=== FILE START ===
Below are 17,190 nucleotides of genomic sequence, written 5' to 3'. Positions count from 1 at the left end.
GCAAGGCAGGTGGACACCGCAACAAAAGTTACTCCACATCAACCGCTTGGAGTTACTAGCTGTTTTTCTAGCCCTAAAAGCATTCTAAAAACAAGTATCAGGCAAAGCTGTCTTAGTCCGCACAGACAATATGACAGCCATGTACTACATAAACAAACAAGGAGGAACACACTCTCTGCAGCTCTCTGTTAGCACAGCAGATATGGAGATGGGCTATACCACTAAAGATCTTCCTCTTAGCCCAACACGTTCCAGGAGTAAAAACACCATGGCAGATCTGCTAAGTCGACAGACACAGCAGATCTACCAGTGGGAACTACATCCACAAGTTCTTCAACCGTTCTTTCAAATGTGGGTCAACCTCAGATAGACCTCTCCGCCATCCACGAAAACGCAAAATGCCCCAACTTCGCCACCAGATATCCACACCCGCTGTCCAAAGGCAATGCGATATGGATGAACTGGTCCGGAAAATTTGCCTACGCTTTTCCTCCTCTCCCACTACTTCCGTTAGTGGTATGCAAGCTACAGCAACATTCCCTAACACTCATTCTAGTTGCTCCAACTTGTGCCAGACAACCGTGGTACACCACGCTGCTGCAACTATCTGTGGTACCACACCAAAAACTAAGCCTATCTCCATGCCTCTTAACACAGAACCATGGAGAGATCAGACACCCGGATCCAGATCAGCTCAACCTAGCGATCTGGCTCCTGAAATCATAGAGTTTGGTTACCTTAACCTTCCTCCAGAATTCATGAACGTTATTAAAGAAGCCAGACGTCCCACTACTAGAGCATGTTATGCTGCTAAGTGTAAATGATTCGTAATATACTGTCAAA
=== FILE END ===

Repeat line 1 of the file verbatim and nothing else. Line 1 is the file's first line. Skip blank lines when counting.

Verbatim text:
Below are 17,190 nucleotides of genomic sequence, written 5' to 3'. Positions count from 1 at the left end.